SpaceOps: Interplanetary communication takes limelight


The conference will conclude on Friday with a closing ceremony, in addition to a final day of plenary sessions, special sessions, oral presentations, and exhibitions…reports Asian Lite News

The fourth day of SpaceOps2023, the 17th International Conference on Space Operations, held in the Arab world for the first time by the Mohammed Bin Rashid Space Centre (MBRSC), offered attendees a diverse range of informative and inspiring presentations and sessions.

Experts from NASA, ESA, JAXA and KARI discussed the development of lunar communication concepts, architectures, and systems, as well as international interoperability. “Lunar communication has a diverse set of users, from CubeSats to complicated missions like pressurized rovers,” said Wael El-Dali, Space System Engineer at ESA. “We would like to invite our partners to invest in lunar communication infrastructure and provide support in implementing, running, and maintaining it.”

The plenary session also touched upon communication with Mars, during which Suzanne Dodd from the NASA Jet Propulsion Laboratory discussed the challenges of communicating with the red planet. “It is doable, but not easy. It will take a lot of partners, standards, and international collaborations,” she said.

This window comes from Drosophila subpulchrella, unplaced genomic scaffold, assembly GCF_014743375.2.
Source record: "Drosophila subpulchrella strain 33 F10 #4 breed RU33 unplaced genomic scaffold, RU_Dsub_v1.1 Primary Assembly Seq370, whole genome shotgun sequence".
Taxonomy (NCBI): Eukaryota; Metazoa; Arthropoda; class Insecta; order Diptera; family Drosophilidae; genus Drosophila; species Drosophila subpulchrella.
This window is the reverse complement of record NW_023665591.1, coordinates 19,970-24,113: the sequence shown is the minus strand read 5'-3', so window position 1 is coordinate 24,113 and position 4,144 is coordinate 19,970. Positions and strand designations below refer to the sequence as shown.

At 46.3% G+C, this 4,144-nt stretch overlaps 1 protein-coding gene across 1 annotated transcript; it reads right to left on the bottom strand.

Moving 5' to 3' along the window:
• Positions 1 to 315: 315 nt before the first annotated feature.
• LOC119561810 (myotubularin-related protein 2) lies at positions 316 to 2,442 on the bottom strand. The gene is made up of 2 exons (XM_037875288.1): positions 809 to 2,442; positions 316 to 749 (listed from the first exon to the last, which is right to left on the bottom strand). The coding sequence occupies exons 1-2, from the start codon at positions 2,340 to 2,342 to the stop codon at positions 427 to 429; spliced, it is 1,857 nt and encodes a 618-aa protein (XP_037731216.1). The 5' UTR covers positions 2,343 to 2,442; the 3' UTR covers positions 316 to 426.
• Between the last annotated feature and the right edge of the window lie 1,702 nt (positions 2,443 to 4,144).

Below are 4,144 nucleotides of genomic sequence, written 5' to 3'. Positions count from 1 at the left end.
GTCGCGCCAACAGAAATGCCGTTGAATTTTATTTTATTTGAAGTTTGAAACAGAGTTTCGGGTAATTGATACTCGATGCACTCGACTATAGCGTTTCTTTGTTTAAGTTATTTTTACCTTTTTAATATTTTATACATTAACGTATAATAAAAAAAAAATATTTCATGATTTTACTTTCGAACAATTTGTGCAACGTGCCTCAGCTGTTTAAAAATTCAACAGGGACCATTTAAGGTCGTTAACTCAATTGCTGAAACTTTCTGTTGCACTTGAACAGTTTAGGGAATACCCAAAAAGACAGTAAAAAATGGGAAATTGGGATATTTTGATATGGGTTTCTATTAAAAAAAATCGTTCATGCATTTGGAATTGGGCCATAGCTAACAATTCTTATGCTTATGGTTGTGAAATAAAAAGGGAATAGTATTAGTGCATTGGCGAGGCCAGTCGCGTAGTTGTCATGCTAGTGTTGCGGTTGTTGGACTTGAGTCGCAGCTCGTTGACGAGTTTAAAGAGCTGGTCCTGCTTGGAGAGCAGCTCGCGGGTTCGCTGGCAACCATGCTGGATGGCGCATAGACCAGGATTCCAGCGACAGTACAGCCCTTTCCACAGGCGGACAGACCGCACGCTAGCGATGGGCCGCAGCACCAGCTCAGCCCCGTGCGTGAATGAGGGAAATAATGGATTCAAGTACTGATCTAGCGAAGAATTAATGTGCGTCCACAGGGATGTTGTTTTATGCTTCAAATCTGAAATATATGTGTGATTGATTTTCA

Throughout the day, oral presentations were held on topics including mission design, ground system engineering, human spaceflight and operations, communication and architecture network, guidance, navigation, and control. There were also discussions on improving the safety and reliability of space operations.

The conference will conclude on Friday with a closing ceremony, in addition to a final day of plenary sessions, special sessions, oral presentations, and exhibitions.

The UAE in general and the MBRSC in particular have made significant investments in the space sector in recent years to develop a sustainable space economy and enhance the country’s scientific and technological capabilities. Dubai’s hosting of the premier event for the first time in the Arab world closely follows the launch of Emirati astronaut Sultan Al Neyadi’s six-month milestone mission at the International Space Station (ISS). Al Neyadi, who went through the UAE Astronaut Programme at the MBRSC, arrived at the ISS on 3 March, becoming the second Emirati and the second Arab to board the orbiting science laboratory. His mission, the longest by an Arab astronaut, is expected to bolster the UAE’s position as a leading space-faring nation in the Middle East.

The UAE has successfully launched several other space missions in recent years. In September 2019, the country’s first astronaut, Hazzaa Al Mansoori, completed an eight-day mission to the ISS, generating worldwide attention. In February 2021, the UAE’s Hope Probe successfully entered Mars’ orbit, marking the first interplanetary mission by an Arab country. The mission’s design, development, and operations are led by the MBRSC. The probe will examine Mars’ atmosphere and weather patterns for two years. Moreover, the MBRSC has launched multiple satellites, including DubaiSat-1 and DubaiSat-2, used for remote sensing applications, and KhalifaSat, the first 100% Emirati-built Satellite.

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